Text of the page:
Thus you can see that the first byte of the bytecode is the LOAD_FAST instruction. The next pair of bytes, '\x00\x00' (the number 0 in 16 bits) is the argument to LOAD_FAST, and tells the bytecode interpreter to load parameter 0 onto the stack.

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    The interpreter/VM is in C. It is (to oversimplify somewhat) a loop that uses the current byte to choose one of many cases in a huge switch statement. Somewhere in the middle of the switch, there is a case LOAD_FAST: followed by code that reads the next two bytes, looks up the specified parameter in some "parameters" collection, and pushes it onto a stack object. To interact with the outside world, Python allows calls to extension modules, which act like Python code and objects, but are really compiled code and can thus talk to graphics cards, etc., directly, on behalf of your script(s). – Marcelo Cantos Jul 22 '10 at 13:23
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    To be a bit more explicit about your last question: there is no Python opcode for "talk to the graphics card". There is an opcode for "call this function in this module", and if the module is a graphics programming extension module, the interpreter will call the library's entry point for the requested function, passing it some parameters. The C library (assuming it's C) teases out the parameters, converting them from Python objects into C values and structs, and forwards the call onto a bona-fide graphics library, which then plonks a colorful triangle on your screen, or whatever. – Marcelo Cantos Jul 22 '10 at 13:34
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    @Moondra CPython never translates bytecode into switch cases. The C code I linked to is the code that gets compiled into machine code. That machine code is a CPU-ready representation of the C code. You should think of the C code and the machine code as being different representations of exactly the same thing. The C is a human-readable form, while the machine code is a machine-readable form. A key point to understand is that the C program (in its compiled machine code form) is the only thing the CPU sees as code. – Marcelo Cantos Jul 29 '17 at 1:56
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    … The Python bytecode, in contrast, is seen by the CPU as just data. The C code interprets that data as code to be executed, hence the name interpreter. – Marcelo Cantos Jul 29 '17 at 1:58
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    It might help to think of the Python bytecode as a cooking recipe, and the C code as a cooking robot that reads and follows recipes in order to cook food. The robot itself has code inside it, which could well be C code, and the recipes are just data read in through the robot's eyes in order to know how to execute a particular cooking procedure. At one level, the recipe is code — a set of instructions to follow. At another level, it's just data to be fed to the robot's brain. hth – Marcelo Cantos Jul 29 '17 at 2:06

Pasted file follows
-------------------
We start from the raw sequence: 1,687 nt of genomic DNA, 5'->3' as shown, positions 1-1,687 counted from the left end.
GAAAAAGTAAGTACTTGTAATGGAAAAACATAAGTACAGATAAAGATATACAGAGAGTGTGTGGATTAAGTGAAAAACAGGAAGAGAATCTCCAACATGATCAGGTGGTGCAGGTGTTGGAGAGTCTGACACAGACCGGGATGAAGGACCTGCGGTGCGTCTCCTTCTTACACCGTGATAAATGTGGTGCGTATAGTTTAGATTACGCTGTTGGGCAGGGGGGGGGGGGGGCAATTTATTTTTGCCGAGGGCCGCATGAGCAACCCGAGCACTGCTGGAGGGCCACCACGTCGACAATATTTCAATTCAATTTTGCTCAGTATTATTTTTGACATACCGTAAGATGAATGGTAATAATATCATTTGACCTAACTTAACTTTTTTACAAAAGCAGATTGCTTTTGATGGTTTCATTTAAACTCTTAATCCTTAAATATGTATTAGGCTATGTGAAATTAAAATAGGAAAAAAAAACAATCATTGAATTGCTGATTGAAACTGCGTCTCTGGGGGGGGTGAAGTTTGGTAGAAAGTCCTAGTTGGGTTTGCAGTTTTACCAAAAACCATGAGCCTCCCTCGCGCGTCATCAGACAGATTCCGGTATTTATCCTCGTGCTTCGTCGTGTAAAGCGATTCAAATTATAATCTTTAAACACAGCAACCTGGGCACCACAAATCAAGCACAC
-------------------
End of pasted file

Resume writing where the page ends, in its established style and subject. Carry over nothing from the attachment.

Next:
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To complete the great Marcelo Cantos's answer, here is just a small column-by-column summary to explain the output of disassembled bytecode.

For example, given this function:

def f(num):
    if num == 42:
        return True
    return False

This may be disassembled into (Python 3.6):

(1)|(2)|(3)|(4)|          (5)         |(6)|  (7)
---|---|---|---|----------------------|---|-------
  2|   |   |  0|LOAD_FAST             |  0|(num)
   |-->|   |  2|LOAD_CONST            |  1|(42)
   |   |   |  4|COMPARE_OP            |  2|(==)
   |   |   |  6|POP_JUMP_IF_FALSE     | 12|
   |   |   |   |                      |   |
  3|   |   |  8|LOAD_CONST            |  2|(True)
   |   |   | 10|RETURN_VALUE          |   |
   |   |   |   |                      |   |
  4|   |>> | 12|LOAD_CONST            |  3|(False)
   |   |   | 14|RETURN_VALUE          |   |

Each column has a specific purpose:

  1. The corresponding line number in the source code
  2. Optionally indicates the current instruction executed (when the bytecode comes from a frame object for example)
  3. A label which denotes a possible JUMP from an earlier instruction to this one
  4. The address in the bytecode which corresponds to the byte index (those are multiples of 2 because Python 3.6 use 2 bytes for each instruction, while it could vary in previous versions)
  5. The instruction name (also called opname), each one is briefly explained in the dis module and their implementation can be found in ceval.c (the core loop of CPython)
  6. The argument (if any) of the instruction which is used internally by Python to fetch some constants or variables, manage the stack, jump to a specific instruction, etc.
  7. The human-friendly interpretation of the instruction argument
  • How to read the implementation speed from it? There's no timing. – JawSaw Dec 15 '17 at 9:04
  • @YumiTada What do you mean by "implementation speed"? This is just compiled bytecode and not (yet) executed, so timing is irrelevant here. – Delgan Dec 15 '17 at 10:05
  • very good tutorial of your answer – JawSaw Dec 15 '17 at 11:43